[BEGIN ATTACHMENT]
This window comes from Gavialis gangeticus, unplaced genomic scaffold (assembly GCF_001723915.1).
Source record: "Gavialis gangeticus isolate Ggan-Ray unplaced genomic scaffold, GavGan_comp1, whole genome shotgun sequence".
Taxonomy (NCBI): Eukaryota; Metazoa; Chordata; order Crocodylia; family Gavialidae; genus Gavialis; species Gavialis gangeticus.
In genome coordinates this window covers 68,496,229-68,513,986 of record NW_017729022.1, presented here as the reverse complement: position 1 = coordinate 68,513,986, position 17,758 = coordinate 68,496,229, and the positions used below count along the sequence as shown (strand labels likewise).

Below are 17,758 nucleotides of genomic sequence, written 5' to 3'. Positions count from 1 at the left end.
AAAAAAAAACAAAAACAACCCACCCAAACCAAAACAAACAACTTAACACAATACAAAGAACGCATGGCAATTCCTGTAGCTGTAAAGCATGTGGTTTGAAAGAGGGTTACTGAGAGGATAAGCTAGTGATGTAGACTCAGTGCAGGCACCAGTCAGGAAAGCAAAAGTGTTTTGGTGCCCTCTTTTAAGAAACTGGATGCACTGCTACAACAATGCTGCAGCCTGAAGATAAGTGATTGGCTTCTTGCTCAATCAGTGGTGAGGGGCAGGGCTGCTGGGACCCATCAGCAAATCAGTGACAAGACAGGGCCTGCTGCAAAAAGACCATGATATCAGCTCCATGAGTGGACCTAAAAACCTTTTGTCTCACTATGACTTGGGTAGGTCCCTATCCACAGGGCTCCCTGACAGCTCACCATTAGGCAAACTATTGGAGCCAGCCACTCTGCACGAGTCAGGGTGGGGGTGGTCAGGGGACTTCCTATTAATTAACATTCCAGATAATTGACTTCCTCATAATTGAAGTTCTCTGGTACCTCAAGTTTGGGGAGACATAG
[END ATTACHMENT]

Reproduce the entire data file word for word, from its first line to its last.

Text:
This window comes from Gavialis gangeticus, unplaced genomic scaffold (assembly GCF_001723915.1).
Source record: "Gavialis gangeticus isolate Ggan-Ray unplaced genomic scaffold, GavGan_comp1, whole genome shotgun sequence".
Taxonomy (NCBI): Eukaryota; Metazoa; Chordata; order Crocodylia; family Gavialidae; genus Gavialis; species Gavialis gangeticus.
In genome coordinates this window covers 68,496,229-68,513,986 of record NW_017729022.1, presented here as the reverse complement: position 1 = coordinate 68,513,986, position 17,758 = coordinate 68,496,229, and the positions used below count along the sequence as shown (strand labels likewise).

Below are 17,758 nucleotides of genomic sequence, written 5' to 3'. Positions count from 1 at the left end.
AAAAAAAAACAAAAACAACCCACCCAAACCAAAACAAACAACTTAACACAATACAAAGAACGCATGGCAATTCCTGTAGCTGTAAAGCATGTGGTTTGAAAGAGGGTTACTGAGAGGATAAGCTAGTGATGTAGACTCAGTGCAGGCACCAGTCAGGAAAGCAAAAGTGTTTTGGTGCCCTCTTTTAAGAAACTGGATGCACTGCTACAACAATGCTGCAGCCTGAAGATAAGTGATTGGCTTCTTGCTCAATCAGTGGTGAGGGGCAGGGCTGCTGGGACCCATCAGCAAATCAGTGACAAGACAGGGCCTGCTGCAAAAAGACCATGATATCAGCTCCATGAGTGGACCTAAAAACCTTTTGTCTCACTATGACTTGGGTAGGTCCCTATCCACAGGGCTCCCTGACAGCTCACCATTAGGCAAACTATTGGAGCCAGCCACTCTGCACGAGTCAGGGTGGGGGTGGTCAGGGGACTTCCTATTAATTAACATTCCAGATAATTGACTTCCTCATAATTGAAGTTCTCTGGTACCTCAAGTTTGGGGAGACATAG